Credit: Pixabay https://bit.ly/3nwy0Vx

Government’s new travel policy: Being vaccinated is not good enough.

Regular readers will know that in general, if you want definitive headlines on Gript, you should read my colleague Ben Scallan, who tends to take a… more clearly defined line on matters around covid than yours truly does. But in this case, it is fair to say that the Government’s new travel policy completely destroys their existing policy on vaccine passports. To claim that the case for vaccine passports has been destroyed is a fairly strong statement. It is also, in this case, fairly indisputable. Here is why:

The Government’s new policy, for those who are not clear, is as follows, courtesy of the Irish Times:

We now know that everybody who arrives in the State, whether vaccinated or not, will need a negative Covid-test result from 12.01am on Friday, December 3rd, onwards.

Consider what this means: It means that, officially, the state’s policy is that being fully vaccinated – even triple vaccinated – against Covid 19 is no longer enough. The state no longer has confidence that a fully, or fully boosted, person, is not a threat to Irish society. That is the policy.

Which poses the obvious question: What remaining value exists in vaccine passports? They now admit to a document stating that you, too, are insufficiently protected against covid 19 to enter the state. Nothing more than that.

Defenders of vaccine passports will, of course, ignore this, and continue to insist that the real purpose of vaccine passports is to coerce people into getting vaccinated. Which, they insist, is a social good.

But why is it a social good? The state no longer sees any special value in it, at least as regards travel.

And how effective can it be as a coercion, any longer, if you can travel without it, and having one does you no good at all?

Aside from the obvious points above, this new policy is also yet another egregious breach of trust. People – not just in Ireland, but across the world – have been given hoop after hoop through which they have been told to jump. Vaccinations were presented to them – and are still being presented to them – as the way out of the pandemic. And yet, here is the Irish Government, effectively and officially saying that having been vaccinated makes no difference at all.

On the basis of what evidence?

There is some speculation – some – that the Omicron variant might be more vaccine resistant than previous variants. But at this stage, speculation is all that it is. Even if the variant ultimately proves to be vaccine resistant, there is very little evidence (in fact, no evidence) that it is more virulent or causes more serious illness than the delta variant. This policy treats Omicron as a form of existential threat, and presupposes that the vaccines are effectively useless against it.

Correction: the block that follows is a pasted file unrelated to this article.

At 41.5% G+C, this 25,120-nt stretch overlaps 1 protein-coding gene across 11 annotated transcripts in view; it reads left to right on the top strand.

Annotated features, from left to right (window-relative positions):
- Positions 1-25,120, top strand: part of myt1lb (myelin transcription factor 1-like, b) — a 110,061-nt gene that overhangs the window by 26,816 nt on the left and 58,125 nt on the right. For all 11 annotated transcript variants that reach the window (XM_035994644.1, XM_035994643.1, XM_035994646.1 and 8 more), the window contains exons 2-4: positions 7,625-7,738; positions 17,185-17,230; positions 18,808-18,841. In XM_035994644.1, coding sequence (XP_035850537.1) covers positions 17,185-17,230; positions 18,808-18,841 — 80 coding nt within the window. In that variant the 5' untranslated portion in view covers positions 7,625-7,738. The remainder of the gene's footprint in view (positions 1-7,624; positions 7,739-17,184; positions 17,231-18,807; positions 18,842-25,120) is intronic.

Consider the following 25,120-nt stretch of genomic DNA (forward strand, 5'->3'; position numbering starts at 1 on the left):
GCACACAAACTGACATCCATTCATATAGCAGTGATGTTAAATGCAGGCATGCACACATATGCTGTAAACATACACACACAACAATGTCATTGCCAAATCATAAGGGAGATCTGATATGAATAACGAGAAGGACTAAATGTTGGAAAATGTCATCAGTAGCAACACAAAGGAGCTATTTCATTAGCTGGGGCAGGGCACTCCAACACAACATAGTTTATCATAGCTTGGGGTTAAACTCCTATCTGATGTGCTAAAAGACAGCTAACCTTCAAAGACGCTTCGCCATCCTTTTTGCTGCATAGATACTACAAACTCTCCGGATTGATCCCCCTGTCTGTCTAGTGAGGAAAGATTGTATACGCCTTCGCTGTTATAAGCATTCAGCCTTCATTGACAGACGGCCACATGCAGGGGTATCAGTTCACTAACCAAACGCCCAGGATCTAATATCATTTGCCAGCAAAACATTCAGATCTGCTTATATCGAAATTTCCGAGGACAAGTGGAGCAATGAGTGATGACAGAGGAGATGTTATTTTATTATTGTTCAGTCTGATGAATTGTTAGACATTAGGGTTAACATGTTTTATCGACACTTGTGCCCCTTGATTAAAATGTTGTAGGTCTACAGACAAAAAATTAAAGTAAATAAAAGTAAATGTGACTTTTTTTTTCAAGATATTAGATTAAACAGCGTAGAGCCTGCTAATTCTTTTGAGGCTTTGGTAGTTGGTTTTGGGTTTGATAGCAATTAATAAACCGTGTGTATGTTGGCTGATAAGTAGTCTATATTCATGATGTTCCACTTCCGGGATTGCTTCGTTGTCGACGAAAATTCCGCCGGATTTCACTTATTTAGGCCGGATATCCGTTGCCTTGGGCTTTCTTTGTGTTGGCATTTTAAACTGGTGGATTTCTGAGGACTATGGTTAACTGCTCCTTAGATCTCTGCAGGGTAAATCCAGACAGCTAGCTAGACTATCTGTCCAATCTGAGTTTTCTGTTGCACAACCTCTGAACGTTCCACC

That is a terrible message.

Politicians and mainstream media seem entirely incapable of recognising, at this point, that the strongest arguments against the covid 19 vaccines are coming from inside their own house. My own view is evidence of this: I am fully vaccinated and willing to take a booster. Yet, at the same time, Government policy effectively and openly tells me that the vaccine and the booster is not enough, and, by their actions, undermine any confidence that somebody like me might have that taking a booster will improve my chances.

As for those who have not been vaccinated, and have been fulminating online and offline about vaccine passports? This travel policy vindicates them on the latter point entirely.

There’s something of a contradiction between a state which, on the one hand, says that vaccines are entirely essential and almost mandatory, and, on the other hand, says that vaccinated people remain too much of a risk to allow into the state.

Either the vaccine is worth having, or it makes very little difference.

Mainstream media are determined not to notice this fundamental contradiction in Government messaging. More and more ordinary people, however, are noticing it. And their numbers will only grow, undermining confidence in the authorities at every step.

Share mdi-share-variant mdi-twitter mdi-facebook mdi-whatsapp mdi-telegram mdi-linkedin mdi-email mdi-printer mdi-chevron-left Prev Next mdi-chevron-right Related
Comments are open

The biggest problem Ireland faces right now is:

View Results

Loading ... Loading ...